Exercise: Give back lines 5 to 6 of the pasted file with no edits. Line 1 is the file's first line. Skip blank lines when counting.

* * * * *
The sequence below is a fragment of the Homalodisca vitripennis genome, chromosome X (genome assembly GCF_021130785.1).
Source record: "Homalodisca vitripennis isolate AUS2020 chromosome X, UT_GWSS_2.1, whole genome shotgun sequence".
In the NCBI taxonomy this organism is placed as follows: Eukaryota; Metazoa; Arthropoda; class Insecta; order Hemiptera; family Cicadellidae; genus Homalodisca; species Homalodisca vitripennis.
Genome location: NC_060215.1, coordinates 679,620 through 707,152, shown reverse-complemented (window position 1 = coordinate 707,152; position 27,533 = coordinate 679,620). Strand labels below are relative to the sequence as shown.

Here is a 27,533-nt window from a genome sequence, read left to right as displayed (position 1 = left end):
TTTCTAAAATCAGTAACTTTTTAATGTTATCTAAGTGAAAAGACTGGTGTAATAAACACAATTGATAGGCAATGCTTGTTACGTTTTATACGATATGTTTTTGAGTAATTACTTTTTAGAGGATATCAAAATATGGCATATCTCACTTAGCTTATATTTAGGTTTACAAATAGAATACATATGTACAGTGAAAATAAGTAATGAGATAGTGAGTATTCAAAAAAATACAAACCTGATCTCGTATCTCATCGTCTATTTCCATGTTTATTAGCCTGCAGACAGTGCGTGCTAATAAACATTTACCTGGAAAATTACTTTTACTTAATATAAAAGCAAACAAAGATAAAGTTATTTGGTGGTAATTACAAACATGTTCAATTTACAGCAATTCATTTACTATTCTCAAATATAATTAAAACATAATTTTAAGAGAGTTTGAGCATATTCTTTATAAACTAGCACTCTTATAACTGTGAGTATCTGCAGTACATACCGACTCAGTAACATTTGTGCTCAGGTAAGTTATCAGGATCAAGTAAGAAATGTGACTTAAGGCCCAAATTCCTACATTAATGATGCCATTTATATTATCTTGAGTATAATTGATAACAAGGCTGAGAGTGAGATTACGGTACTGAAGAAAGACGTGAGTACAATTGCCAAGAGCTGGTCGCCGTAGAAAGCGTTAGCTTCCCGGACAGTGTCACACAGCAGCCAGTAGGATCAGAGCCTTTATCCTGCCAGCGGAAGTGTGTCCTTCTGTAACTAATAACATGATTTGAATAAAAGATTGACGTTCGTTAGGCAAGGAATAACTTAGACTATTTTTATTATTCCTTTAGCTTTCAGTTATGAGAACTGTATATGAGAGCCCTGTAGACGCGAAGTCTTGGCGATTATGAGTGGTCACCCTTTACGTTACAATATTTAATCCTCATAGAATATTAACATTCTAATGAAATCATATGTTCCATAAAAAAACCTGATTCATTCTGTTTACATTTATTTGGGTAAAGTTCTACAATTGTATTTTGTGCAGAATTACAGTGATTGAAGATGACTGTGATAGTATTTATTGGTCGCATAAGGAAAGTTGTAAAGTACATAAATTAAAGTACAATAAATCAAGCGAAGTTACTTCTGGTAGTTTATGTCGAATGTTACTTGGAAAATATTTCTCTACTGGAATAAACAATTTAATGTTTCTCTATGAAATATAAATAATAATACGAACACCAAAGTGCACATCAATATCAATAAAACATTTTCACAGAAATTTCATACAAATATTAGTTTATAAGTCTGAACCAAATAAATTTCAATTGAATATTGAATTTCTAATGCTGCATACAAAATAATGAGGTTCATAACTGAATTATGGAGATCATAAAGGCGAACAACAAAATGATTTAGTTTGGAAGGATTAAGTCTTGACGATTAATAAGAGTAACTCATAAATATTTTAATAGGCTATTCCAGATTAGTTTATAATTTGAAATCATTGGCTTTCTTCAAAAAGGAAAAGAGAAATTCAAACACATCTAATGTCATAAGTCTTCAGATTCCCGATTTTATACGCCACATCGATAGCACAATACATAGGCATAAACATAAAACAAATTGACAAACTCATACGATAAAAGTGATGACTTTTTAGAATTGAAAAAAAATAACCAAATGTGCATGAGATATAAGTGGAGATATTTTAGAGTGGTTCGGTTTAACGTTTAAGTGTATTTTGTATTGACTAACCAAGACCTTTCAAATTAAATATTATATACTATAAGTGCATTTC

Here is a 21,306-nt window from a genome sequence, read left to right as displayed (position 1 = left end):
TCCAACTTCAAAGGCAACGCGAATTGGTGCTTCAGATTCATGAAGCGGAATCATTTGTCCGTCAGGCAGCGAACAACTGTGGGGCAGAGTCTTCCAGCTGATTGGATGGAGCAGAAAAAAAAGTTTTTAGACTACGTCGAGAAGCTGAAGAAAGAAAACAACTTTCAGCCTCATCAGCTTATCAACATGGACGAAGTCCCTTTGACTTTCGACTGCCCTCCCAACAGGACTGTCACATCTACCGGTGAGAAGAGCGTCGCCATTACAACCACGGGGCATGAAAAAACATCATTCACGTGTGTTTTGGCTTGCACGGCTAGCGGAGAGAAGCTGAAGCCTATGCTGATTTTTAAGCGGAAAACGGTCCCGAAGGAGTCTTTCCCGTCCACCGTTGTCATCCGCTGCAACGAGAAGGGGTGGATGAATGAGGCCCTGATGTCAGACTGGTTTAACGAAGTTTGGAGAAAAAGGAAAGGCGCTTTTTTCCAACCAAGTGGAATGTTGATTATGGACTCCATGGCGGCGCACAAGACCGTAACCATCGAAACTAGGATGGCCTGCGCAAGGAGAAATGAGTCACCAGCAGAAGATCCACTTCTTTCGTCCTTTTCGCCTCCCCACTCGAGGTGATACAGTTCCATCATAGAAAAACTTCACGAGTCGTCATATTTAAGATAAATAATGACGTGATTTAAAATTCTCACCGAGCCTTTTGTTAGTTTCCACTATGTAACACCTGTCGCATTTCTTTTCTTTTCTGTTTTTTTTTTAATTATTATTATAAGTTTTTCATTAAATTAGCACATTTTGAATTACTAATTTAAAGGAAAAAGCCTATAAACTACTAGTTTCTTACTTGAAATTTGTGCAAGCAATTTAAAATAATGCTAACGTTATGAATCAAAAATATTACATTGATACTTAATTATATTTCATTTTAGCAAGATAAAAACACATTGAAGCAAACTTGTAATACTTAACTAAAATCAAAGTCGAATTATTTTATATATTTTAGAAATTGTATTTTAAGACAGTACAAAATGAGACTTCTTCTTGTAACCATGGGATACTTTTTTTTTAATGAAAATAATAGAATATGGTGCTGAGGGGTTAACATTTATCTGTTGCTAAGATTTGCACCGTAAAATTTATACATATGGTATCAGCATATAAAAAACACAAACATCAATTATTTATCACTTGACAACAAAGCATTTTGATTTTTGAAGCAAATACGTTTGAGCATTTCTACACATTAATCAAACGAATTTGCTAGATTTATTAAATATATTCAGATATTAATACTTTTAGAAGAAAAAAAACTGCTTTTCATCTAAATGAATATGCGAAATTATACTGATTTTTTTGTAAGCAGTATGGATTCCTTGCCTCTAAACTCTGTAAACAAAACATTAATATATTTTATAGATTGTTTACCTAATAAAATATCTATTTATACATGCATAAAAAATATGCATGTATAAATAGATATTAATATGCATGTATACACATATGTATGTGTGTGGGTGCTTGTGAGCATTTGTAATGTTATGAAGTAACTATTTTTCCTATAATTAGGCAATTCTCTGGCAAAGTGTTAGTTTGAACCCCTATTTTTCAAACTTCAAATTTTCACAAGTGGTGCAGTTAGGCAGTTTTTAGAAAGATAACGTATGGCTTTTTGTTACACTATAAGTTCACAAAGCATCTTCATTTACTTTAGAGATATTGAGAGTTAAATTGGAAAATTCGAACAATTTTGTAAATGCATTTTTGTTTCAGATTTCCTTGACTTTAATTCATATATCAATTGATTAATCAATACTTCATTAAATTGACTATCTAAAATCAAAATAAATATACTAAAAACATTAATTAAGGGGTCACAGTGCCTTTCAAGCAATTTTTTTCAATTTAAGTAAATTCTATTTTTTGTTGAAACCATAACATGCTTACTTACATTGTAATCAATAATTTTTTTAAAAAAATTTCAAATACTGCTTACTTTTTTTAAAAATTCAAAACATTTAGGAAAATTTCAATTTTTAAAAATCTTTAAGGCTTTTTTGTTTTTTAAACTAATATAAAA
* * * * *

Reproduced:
Here is a 27,533-nt window from a genome sequence, read left to right as displayed (position 1 = left end):
TTTCTAAAATCAGTAACTTTTTAATGTTATCTAAGTGAAAAGACTGGTGTAATAAACACAATTGATAGGCAATGCTTGTTACGTTTTATACGATATGTTTTTGAGTAATTACTTTTTAGAGGATATCAAAATATGGCATATCTCACTTAGCTTATATTTAGGTTTACAAATAGAATACATATGTACAGTGAAAATAAGTAATGAGATAGTGAGTATTCAAAAAAATACAAACCTGATCTCGTATCTCATCGTCTATTTCCATGTTTATTAGCCTGCAGACAGTGCGTGCTAATAAACATTTACCTGGAAAATTACTTTTACTTAATATAAAAGCAAACAAAGATAAAGTTATTTGGTGGTAATTACAAACATGTTCAATTTACAGCAATTCATTTACTATTCTCAAATATAATTAAAACATAATTTTAAGAGAGTTTGAGCATATTCTTTATAAACTAGCACTCTTATAACTGTGAGTATCTGCAGTACATACCGACTCAGTAACATTTGTGCTCAGGTAAGTTATCAGGATCAAGTAAGAAATGTGACTTAAGGCCCAAATTCCTACATTAATGATGCCATTTATATTATCTTGAGTATAATTGATAACAAGGCTGAGAGTGAGATTACGGTACTGAAGAAAGACGTGAGTACAATTGCCAAGAGCTGGTCGCCGTAGAAAGCGTTAGCTTCCCGGACAGTGTCACACAGCAGCCAGTAGGATCAGAGCCTTTATCCTGCCAGCGGAAGTGTGTCCTTCTGTAACTAATAACATGATTTGAATAAAAGATTGACGTTCGTTAGGCAAGGAATAACTTAGACTATTTTTATTATTCCTTTAGCTTTCAGTTATGAGAACTGTATATGAGAGCCCTGTAGACGCGAAGTCTTGGCGATTATGAGTGGTCACCCTTTACGTTACAATATTTAATCCTCATAGAATATTAACATTCTAATGAAATCATATGTTCCATAAAAAAACCTGATTCATTCTGTTTACATTTATTTGGGTAAAGTTCTACAATTGTATTTTGTGCAGAATTACAGTGATTGAAGATGACTGTGATAGTATTTATTGGTCGCATAAGGAAAGTTGTAAAGTACATAAATTAAAGTACAATAAATCAAGCGAAGTTACTTCTGGTAGTTTATGTCGAATGTTACTTGGAAAATATTTCTCTACTGGAATAAACAATTTAATGTTTCTCTATGAAATATAAATAATAATACGAACACCAAAGTGCACATCAATATCAATAAAACATTTTCACAGAAATTTCATACAAATATTAGTTTATAAGTCTGAACCAAATAAATTTCAATTGAATATTGAATTTCTAATGCTGCATACAAAATAATGAGGTTCATAACTGAATTATGGAGATCATAAAGGCGAACAACAAAATGATTTAGTTTGGAAGGATTAAGTCTTGACGATTAATAAGAGTAACTCATAAATATTTTAATAGGCTATTCCAGATTAGTTTATAATTTGAAATCATTGGCTTTCTTCAAAAAGGAAAAGAGAAATTCAAACACATCTAATGTCATAAGTCTTCAGATTCCCGATTTTATACGCCACATCGATAGCACAATACATAGGCATAAACATAAAACAAATTGACAAACTCATACGATAAAAGTGATGACTTTTTAGAATTGAAAAAAAATAACCAAATGTGCATGAGATATAAGTGGAGATATTTTAGAGTGGTTCGGTTTAACGTTTAAGTGTATTTTGTATTGACTAACCAAGACCTTTCAAATTAAATATTATATACTATAAGTGCATTTC